This rule determines the admissibility of statements that opposing counsel argues are untrue due to an alleged motivation to fabricate the truth. Under the rule, testimony is not hearsay—and is, therefore, admissible—if it is consistent with previous statements made prior to the existence of a motivation to fabricate the truth. Here, the motivation to fabricate the truth would be the Halbig/King litigation.

As I explained in the context of Lemon:

Rule 801(d)(1)(B) can provide useful insights when relying on historical sources charged with being unrepresentative of the original meaning or a form of “pitched political debates”192 subject to bias. This rule could allow a judge to answer the question of whether histor- ical sources were written consistently with the original meaning of a statute or whether they were written based on a motivation to alter the record for various subjective purposes. This rule also allows judges to flesh out conflicting versions of what happened, which is a common problem when relying on historical evidentiary accounts. If there is a charge that a legislative history is a fabrication of reality, then statements made before the motivation to fabricate existed that confirm the later statement render the questioned legislative history more reliable, and thus admissible.

But the flipside to that is when the post-enactment rationalizations are not consistent with contemporary statements, the latter statements would not be admissible. Presumably, under the rules of evidence, the change was motivated by a fabrication.

As even the 4th Circuit acknowledged, the legislative history in the record on this point is entirely unhelpful. In the end, that leaves us just with the statute, and contemporary statements by Gruber.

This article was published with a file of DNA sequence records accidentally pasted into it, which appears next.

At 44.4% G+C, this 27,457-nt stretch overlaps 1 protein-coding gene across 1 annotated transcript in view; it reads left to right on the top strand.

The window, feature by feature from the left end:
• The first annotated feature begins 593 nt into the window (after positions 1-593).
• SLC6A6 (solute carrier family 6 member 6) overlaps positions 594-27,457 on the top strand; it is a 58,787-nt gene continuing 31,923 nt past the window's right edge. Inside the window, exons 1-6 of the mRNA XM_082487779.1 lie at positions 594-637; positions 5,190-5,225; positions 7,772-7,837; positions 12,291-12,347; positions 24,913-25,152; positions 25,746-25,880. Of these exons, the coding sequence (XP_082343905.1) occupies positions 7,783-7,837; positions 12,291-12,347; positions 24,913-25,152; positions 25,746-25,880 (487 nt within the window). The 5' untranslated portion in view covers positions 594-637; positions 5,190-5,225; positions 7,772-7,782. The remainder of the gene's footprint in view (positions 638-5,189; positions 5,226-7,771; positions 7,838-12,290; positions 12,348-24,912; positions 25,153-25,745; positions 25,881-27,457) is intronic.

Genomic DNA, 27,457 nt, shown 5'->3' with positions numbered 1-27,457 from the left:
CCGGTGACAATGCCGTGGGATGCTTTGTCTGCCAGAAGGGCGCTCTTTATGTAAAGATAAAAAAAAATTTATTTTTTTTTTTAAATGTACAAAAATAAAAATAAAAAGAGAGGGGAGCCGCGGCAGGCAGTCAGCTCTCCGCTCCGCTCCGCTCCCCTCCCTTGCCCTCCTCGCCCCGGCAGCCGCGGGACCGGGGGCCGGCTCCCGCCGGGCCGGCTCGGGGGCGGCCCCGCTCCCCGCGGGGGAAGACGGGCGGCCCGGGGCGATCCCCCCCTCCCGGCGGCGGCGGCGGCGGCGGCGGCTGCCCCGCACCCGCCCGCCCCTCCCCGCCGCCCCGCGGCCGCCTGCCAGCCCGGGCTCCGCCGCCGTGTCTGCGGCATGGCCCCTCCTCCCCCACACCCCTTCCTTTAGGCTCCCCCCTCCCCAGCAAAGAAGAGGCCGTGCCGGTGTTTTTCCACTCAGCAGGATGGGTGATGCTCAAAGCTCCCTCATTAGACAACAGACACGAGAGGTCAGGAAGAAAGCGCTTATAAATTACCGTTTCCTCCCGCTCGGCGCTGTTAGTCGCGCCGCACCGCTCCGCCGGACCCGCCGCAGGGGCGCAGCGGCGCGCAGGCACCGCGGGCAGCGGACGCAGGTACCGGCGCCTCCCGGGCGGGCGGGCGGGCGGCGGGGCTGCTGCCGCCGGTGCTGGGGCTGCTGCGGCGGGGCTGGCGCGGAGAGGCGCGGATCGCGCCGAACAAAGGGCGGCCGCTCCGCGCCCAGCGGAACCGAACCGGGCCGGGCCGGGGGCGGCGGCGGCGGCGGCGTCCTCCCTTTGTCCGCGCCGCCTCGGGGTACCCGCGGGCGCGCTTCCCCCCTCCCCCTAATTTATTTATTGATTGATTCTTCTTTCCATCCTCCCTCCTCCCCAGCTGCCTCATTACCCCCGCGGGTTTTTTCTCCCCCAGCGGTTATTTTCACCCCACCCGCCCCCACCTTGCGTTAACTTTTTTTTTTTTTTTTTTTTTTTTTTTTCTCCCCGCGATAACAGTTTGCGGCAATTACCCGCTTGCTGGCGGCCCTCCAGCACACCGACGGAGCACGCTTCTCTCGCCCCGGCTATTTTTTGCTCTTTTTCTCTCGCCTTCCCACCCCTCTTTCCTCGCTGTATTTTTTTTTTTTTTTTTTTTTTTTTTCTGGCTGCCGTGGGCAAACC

How Difficult Is It To Print a 3D-Gun?

August 14th, 2014

Nick Bilton writes in the Times about how easy it is to download and print 3D-printed guns, and why this poses a significant threat.

If I had the time, a little technical know-how or was willing to sit through tutorials online, I could buy a three-dimensional printer (which makes objects by spraying thin layers of plastic that become shapes) and print and assemble some of these guns.

Among the files now sitting on my laptop are parts for an M16, AR-15, AK-47 and other semiautomatic guns. There are files for handguns, including a Glock, Beretta and a .22-caliber Ruger.

It took me about five minutes to find these gun schematics online. A teenager who grew up on the Internet could probably find them in half that time.

It is quite easy to find the blueprints online, no doubt. But actually printing a functional gun takes quite a lot of expertise and know-how. As I discuss in my article on 3D Printing and the Second Amendment, actually creating a workable 3D-printed gun is a lot harder than its worth. It is almost always going to be easier to find a readily available real gun somewhere. Bilton observes that even a single-shot gun is dangerous.

Gun lobbyists argue that 3-D printed guns are pointless because many of these weapons can be fired only a few times before the gun breaks, often overheating and cracking. But last I checked, one shot is enough to kill someone. (The Reprringer is based on the design of the derringer pistol, which killed President Lincoln.)

Well, yeah. It is really, really easy to make a homemade gun from parts available at any hardware store, that are not made out of metal.

This video on YouTube shows an improvised shotgun, which consists of two pieces of walled tubing, a nail, and a shotgun shell. It cost $7 of materials and took little time to make–much less time than a 3D gun. It is quite lethal, and will likely not set off a metal-detector. (Of course even with a plastic gun, bullets are made out of metal).

If young dumb kids wants to make an improvised explosive, they don’t need a 3D printer.

Bilton explains that these 3D guns are a problem:

“Weapons experts will tell you these guns are a joke and not that serious,” said Hod Lipson, director of the Cornell University Creative Machines Lab. “But that’s exactly the problem. Plastic guns are easy to fabricate, they can be used just a few times and you can make guns that don’t look like guns.”